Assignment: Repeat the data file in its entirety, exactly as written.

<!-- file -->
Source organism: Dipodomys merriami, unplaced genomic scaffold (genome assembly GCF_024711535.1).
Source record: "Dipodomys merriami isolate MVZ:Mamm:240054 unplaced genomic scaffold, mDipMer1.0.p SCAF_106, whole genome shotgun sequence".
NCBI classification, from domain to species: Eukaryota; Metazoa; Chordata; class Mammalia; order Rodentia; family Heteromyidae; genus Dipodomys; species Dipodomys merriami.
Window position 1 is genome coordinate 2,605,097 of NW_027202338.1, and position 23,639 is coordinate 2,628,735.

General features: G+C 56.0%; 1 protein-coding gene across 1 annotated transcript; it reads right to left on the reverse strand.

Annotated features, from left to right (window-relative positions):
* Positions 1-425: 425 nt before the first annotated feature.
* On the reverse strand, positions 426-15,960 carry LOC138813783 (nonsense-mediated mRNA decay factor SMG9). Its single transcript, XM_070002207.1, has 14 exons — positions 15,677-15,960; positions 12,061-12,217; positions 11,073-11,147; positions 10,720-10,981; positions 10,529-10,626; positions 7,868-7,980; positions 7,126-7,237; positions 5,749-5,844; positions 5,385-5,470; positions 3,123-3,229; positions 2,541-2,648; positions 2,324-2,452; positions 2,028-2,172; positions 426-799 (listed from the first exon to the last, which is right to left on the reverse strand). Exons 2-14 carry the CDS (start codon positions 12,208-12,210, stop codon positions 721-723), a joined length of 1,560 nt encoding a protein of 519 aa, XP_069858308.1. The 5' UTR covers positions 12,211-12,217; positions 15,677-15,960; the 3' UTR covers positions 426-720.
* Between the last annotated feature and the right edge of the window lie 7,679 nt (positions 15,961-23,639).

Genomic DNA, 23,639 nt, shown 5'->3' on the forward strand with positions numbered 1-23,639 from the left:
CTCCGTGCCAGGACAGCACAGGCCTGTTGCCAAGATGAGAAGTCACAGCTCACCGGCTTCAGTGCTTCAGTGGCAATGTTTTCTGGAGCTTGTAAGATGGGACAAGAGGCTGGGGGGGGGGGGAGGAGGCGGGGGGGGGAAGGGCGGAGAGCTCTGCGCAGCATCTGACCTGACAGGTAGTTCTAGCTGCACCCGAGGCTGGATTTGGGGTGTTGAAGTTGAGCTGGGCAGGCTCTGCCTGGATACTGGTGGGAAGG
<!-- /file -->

Source organism: Dipodomys merriami, unplaced genomic scaffold (genome assembly GCF_024711535.1).
Source record: "Dipodomys merriami isolate MVZ:Mamm:240054 unplaced genomic scaffold, mDipMer1.0.p SCAF_106, whole genome shotgun sequence".
NCBI classification, from domain to species: Eukaryota; Metazoa; Chordata; class Mammalia; order Rodentia; family Heteromyidae; genus Dipodomys; species Dipodomys merriami.
Window position 1 is genome coordinate 2,605,097 of NW_027202338.1, and position 23,639 is coordinate 2,628,735.

General features: G+C 56.0%; 1 protein-coding gene across 1 annotated transcript; it reads right to left on the reverse strand.

Annotated features, from left to right (window-relative positions):
* Positions 1-425: 425 nt before the first annotated feature.
* On the reverse strand, positions 426-15,960 carry LOC138813783 (nonsense-mediated mRNA decay factor SMG9). Its single transcript, XM_070002207.1, has 14 exons — positions 15,677-15,960; positions 12,061-12,217; positions 11,073-11,147; positions 10,720-10,981; positions 10,529-10,626; positions 7,868-7,980; positions 7,126-7,237; positions 5,749-5,844; positions 5,385-5,470; positions 3,123-3,229; positions 2,541-2,648; positions 2,324-2,452; positions 2,028-2,172; positions 426-799 (listed from the first exon to the last, which is right to left on the reverse strand). Exons 2-14 carry the CDS (start codon positions 12,208-12,210, stop codon positions 721-723), a joined length of 1,560 nt encoding a protein of 519 aa, XP_069858308.1. The 5' UTR covers positions 12,211-12,217; positions 15,677-15,960; the 3' UTR covers positions 426-720.
* Between the last annotated feature and the right edge of the window lie 7,679 nt (positions 15,961-23,639).

Genomic DNA, 23,639 nt, shown 5'->3' on the forward strand with positions numbered 1-23,639 from the left:
CTCCGTGCCAGGACAGCACAGGCCTGTTGCCAAGATGAGAAGTCACAGCTCACCGGCTTCAGTGCTTCAGTGGCAATGTTTTCTGGAGCTTGTAAGATGGGACAAGAGGCTGGGGGGGGGGGGAGGAGGCGGGGGGGGGAAGGGCGGAGAGCTCTGCGCAGCATCTGACCTGACAGGTAGTTCTAGCTGCACCCGAGGCTGGATTTGGGGTGTTGAAGTTGAGCTGGGCAGGCTCTGCCTGGATACTGGTGGGAAGG